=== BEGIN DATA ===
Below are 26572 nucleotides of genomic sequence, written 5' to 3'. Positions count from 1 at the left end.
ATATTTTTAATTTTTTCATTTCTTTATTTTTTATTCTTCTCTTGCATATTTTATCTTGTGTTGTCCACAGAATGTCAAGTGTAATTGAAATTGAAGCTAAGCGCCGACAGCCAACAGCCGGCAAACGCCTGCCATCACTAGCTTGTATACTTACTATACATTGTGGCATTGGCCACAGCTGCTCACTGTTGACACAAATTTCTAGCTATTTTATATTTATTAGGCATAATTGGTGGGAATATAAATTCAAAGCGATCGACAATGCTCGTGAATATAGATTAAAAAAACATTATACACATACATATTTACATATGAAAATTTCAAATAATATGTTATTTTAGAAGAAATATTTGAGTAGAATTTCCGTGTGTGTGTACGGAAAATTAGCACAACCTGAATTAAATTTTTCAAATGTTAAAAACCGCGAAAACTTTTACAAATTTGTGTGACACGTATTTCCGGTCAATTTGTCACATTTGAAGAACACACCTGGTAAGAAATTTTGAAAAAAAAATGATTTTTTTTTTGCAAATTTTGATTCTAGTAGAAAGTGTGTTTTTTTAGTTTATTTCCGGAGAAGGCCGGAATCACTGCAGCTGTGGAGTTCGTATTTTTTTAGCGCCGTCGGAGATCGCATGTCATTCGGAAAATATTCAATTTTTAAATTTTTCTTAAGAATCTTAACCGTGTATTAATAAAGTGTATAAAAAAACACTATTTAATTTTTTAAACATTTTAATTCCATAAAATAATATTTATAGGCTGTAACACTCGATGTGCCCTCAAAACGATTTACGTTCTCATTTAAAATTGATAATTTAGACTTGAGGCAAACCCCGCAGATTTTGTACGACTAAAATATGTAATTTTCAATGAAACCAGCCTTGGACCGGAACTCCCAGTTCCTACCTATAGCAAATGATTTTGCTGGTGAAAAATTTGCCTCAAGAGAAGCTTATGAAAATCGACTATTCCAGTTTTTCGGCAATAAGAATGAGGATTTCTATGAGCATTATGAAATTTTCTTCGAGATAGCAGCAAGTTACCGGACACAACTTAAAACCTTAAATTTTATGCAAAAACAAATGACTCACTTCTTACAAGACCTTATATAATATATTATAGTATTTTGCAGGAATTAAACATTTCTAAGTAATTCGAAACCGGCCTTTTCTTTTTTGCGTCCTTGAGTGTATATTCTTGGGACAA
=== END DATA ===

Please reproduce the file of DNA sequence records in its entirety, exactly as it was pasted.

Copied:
Below are 26572 nucleotides of genomic sequence, written 5' to 3'. Positions count from 1 at the left end.
ATATTTTTAATTTTTTCATTTCTTTATTTTTTATTCTTCTCTTGCATATTTTATCTTGTGTTGTCCACAGAATGTCAAGTGTAATTGAAATTGAAGCTAAGCGCCGACAGCCAACAGCCGGCAAACGCCTGCCATCACTAGCTTGTATACTTACTATACATTGTGGCATTGGCCACAGCTGCTCACTGTTGACACAAATTTCTAGCTATTTTATATTTATTAGGCATAATTGGTGGGAATATAAATTCAAAGCGATCGACAATGCTCGTGAATATAGATTAAAAAAACATTATACACATACATATTTACATATGAAAATTTCAAATAATATGTTATTTTAGAAGAAATATTTGAGTAGAATTTCCGTGTGTGTGTACGGAAAATTAGCACAACCTGAATTAAATTTTTCAAATGTTAAAAACCGCGAAAACTTTTACAAATTTGTGTGACACGTATTTCCGGTCAATTTGTCACATTTGAAGAACACACCTGGTAAGAAATTTTGAAAAAAAAATGATTTTTTTTTTGCAAATTTTGATTCTAGTAGAAAGTGTGTTTTTTTAGTTTATTTCCGGAGAAGGCCGGAATCACTGCAGCTGTGGAGTTCGTATTTTTTTAGCGCCGTCGGAGATCGCATGTCATTCGGAAAATATTCAATTTTTAAATTTTTCTTAAGAATCTTAACCGTGTATTAATAAAGTGTATAAAAAAACACTATTTAATTTTTTAAACATTTTAATTCCATAAAATAATATTTATAGGCTGTAACACTCGATGTGCCCTCAAAACGATTTACGTTCTCATTTAAAATTGATAATTTAGACTTGAGGCAAACCCCGCAGATTTTGTACGACTAAAATATGTAATTTTCAATGAAACCAGCCTTGGACCGGAACTCCCAGTTCCTACCTATAGCAAATGATTTTGCTGGTGAAAAATTTGCCTCAAGAGAAGCTTATGAAAATCGACTATTCCAGTTTTTCGGCAATAAGAATGAGGATTTCTATGAGCATTATGAAATTTTCTTCGAGATAGCAGCAAGTTACCGGACACAACTTAAAACCTTAAATTTTATGCAAAAACAAATGACTCACTTCTTACAAGACCTTATATAATATATTATAGTATTTTGCAGGAATTAAACATTTCTAAGTAATTCGAAACCGGCCTTTTCTTTTTTGCGTCCTTGAGTGTATATTCTTGGGACAA